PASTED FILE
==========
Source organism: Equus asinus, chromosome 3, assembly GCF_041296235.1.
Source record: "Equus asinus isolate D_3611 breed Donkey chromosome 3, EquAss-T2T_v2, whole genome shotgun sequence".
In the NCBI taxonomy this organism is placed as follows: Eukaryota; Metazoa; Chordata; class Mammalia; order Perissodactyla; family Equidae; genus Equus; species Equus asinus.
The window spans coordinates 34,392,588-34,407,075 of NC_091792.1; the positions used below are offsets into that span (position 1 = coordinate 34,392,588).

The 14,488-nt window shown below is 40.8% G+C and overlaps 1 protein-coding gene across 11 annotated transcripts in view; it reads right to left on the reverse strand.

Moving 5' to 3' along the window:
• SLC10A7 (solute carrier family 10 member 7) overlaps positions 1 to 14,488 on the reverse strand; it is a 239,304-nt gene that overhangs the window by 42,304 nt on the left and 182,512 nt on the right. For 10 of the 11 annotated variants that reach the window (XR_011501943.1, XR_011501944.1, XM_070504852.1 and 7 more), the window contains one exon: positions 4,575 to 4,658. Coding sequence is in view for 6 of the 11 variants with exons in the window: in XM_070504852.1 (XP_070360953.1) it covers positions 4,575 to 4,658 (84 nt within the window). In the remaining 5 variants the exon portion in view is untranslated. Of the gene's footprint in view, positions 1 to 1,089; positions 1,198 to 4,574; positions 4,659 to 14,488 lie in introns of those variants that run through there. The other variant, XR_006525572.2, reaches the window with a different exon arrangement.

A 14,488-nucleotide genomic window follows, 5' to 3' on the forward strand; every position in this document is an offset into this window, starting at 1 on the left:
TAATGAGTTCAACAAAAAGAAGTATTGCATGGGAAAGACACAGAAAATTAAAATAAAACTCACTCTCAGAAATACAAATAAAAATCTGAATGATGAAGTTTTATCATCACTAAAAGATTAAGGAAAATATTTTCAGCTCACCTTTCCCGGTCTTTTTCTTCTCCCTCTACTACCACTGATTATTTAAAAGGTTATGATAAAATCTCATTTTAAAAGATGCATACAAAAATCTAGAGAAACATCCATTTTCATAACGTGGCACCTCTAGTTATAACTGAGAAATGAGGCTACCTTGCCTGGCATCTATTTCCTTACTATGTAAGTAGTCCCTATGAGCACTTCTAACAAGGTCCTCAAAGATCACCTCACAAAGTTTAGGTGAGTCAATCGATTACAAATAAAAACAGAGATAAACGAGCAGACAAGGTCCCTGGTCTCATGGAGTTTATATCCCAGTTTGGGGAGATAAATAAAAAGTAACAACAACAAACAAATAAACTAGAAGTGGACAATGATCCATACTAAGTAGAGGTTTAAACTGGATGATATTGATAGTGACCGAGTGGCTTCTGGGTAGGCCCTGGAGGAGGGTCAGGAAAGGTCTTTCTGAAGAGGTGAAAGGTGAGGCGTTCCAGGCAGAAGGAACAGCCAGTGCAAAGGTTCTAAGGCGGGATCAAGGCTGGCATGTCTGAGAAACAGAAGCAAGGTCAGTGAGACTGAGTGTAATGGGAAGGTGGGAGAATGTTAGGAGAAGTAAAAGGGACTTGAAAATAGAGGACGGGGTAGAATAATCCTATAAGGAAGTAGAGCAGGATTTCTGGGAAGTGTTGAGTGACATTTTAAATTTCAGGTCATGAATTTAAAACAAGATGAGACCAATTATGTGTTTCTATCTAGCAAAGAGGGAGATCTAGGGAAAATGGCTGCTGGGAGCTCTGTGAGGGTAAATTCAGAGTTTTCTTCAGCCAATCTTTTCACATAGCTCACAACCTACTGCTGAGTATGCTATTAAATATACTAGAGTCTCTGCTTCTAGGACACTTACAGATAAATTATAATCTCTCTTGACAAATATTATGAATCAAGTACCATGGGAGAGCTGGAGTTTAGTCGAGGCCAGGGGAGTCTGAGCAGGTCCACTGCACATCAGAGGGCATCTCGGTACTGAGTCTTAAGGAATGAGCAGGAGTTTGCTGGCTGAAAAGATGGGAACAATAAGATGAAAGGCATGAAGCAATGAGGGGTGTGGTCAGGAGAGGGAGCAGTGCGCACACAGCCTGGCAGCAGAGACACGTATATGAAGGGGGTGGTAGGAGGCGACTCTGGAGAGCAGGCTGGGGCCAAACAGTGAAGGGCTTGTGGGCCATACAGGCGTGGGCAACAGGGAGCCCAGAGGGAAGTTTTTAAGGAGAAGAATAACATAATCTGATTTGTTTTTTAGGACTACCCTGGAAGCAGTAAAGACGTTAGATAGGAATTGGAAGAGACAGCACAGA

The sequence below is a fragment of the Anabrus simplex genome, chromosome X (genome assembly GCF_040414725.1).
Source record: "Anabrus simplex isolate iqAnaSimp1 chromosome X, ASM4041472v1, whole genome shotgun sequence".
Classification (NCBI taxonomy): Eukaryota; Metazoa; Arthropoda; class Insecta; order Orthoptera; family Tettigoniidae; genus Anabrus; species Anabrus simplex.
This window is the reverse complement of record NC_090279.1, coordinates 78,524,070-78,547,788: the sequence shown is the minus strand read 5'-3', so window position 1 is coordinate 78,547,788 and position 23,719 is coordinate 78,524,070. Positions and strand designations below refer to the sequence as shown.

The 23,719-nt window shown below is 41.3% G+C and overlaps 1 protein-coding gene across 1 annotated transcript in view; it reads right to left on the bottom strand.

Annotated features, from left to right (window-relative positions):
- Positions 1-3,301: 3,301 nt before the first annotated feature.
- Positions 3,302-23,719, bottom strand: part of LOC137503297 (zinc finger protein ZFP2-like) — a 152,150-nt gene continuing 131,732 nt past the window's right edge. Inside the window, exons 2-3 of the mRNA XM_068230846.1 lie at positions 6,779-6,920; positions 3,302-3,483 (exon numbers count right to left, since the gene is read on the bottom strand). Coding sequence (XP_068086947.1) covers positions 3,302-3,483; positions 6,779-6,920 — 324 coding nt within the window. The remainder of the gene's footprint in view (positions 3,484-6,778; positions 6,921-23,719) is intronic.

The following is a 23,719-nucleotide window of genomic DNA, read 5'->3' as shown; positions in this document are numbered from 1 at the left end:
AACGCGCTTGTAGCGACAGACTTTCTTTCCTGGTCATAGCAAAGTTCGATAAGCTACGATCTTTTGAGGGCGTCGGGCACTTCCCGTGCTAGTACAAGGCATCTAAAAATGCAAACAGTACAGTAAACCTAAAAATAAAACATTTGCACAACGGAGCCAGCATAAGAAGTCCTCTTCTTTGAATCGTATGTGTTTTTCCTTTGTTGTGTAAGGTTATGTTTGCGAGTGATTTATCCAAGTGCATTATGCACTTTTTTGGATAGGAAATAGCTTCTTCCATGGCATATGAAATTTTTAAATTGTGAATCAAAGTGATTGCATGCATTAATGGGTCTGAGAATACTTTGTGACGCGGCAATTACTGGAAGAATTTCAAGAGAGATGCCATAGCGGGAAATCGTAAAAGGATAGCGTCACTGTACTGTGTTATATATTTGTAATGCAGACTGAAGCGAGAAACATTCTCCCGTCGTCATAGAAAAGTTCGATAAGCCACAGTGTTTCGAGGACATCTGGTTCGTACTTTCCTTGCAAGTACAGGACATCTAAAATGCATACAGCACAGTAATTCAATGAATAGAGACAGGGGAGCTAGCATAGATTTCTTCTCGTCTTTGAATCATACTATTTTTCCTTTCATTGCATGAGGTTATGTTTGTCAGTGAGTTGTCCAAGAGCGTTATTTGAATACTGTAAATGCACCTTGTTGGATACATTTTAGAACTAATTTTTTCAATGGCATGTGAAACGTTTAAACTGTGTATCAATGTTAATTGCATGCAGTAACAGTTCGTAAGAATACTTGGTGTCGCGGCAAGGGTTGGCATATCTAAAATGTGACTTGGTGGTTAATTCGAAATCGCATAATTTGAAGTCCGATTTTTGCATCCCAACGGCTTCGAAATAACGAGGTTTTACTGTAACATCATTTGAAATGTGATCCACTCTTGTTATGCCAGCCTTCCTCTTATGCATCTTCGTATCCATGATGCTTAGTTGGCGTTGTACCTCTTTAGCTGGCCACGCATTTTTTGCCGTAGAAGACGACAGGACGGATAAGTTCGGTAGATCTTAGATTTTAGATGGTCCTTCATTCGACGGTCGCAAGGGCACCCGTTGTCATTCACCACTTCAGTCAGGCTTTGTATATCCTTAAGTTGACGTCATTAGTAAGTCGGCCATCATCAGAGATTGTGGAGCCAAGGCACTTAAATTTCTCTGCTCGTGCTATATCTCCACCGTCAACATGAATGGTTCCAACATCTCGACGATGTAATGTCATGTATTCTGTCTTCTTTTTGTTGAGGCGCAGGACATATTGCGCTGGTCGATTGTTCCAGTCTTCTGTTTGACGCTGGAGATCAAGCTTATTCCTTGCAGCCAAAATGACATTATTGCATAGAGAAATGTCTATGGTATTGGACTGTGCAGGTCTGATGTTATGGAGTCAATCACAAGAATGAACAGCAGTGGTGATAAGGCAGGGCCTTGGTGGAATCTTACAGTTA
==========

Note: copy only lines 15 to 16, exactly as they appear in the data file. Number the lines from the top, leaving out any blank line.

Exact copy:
Annotated features, from left to right (window-relative positions):
- Positions 1-3,301: 3,301 nt before the first annotated feature.